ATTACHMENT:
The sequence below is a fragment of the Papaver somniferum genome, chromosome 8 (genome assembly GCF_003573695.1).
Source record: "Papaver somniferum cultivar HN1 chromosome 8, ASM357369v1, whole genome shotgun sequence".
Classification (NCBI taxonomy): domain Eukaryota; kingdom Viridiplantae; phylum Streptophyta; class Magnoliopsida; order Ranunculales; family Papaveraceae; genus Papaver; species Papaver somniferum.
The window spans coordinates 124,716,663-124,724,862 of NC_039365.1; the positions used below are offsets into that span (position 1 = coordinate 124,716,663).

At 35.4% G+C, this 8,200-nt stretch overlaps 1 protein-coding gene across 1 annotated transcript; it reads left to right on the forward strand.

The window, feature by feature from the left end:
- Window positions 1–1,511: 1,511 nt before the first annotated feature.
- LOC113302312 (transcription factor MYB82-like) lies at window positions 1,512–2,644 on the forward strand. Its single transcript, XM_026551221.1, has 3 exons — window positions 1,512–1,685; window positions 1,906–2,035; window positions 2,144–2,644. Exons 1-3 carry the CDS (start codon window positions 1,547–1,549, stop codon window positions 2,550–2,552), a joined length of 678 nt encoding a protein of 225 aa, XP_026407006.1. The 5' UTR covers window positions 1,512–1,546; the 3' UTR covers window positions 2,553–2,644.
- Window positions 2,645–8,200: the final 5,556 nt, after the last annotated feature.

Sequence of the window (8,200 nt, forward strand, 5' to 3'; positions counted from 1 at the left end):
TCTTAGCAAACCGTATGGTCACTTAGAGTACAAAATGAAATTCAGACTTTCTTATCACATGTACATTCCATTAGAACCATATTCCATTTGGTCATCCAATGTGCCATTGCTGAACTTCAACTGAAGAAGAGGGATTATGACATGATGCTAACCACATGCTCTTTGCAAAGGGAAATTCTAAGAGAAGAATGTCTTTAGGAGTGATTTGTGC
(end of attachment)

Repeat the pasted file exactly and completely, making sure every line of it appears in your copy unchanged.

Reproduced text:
The sequence below is a fragment of the Papaver somniferum genome, chromosome 8 (genome assembly GCF_003573695.1).
Source record: "Papaver somniferum cultivar HN1 chromosome 8, ASM357369v1, whole genome shotgun sequence".
Classification (NCBI taxonomy): domain Eukaryota; kingdom Viridiplantae; phylum Streptophyta; class Magnoliopsida; order Ranunculales; family Papaveraceae; genus Papaver; species Papaver somniferum.
The window spans coordinates 124,716,663-124,724,862 of NC_039365.1; the positions used below are offsets into that span (position 1 = coordinate 124,716,663).

At 35.4% G+C, this 8,200-nt stretch overlaps 1 protein-coding gene across 1 annotated transcript; it reads left to right on the forward strand.

The window, feature by feature from the left end:
- Window positions 1–1,511: 1,511 nt before the first annotated feature.
- LOC113302312 (transcription factor MYB82-like) lies at window positions 1,512–2,644 on the forward strand. Its single transcript, XM_026551221.1, has 3 exons — window positions 1,512–1,685; window positions 1,906–2,035; window positions 2,144–2,644. Exons 1-3 carry the CDS (start codon window positions 1,547–1,549, stop codon window positions 2,550–2,552), a joined length of 678 nt encoding a protein of 225 aa, XP_026407006.1. The 5' UTR covers window positions 1,512–1,546; the 3' UTR covers window positions 2,553–2,644.
- Window positions 2,645–8,200: the final 5,556 nt, after the last annotated feature.

Sequence of the window (8,200 nt, forward strand, 5' to 3'; positions counted from 1 at the left end):
TCTTAGCAAACCGTATGGTCACTTAGAGTACAAAATGAAATTCAGACTTTCTTATCACATGTACATTCCATTAGAACCATATTCCATTTGGTCATCCAATGTGCCATTGCTGAACTTCAACTGAAGAAGAGGGATTATGACATGATGCTAACCACATGCTCTTTGCAAAGGGAAATTCTAAGAGAAGAATGTCTTTAGGAGTGATTTGTGC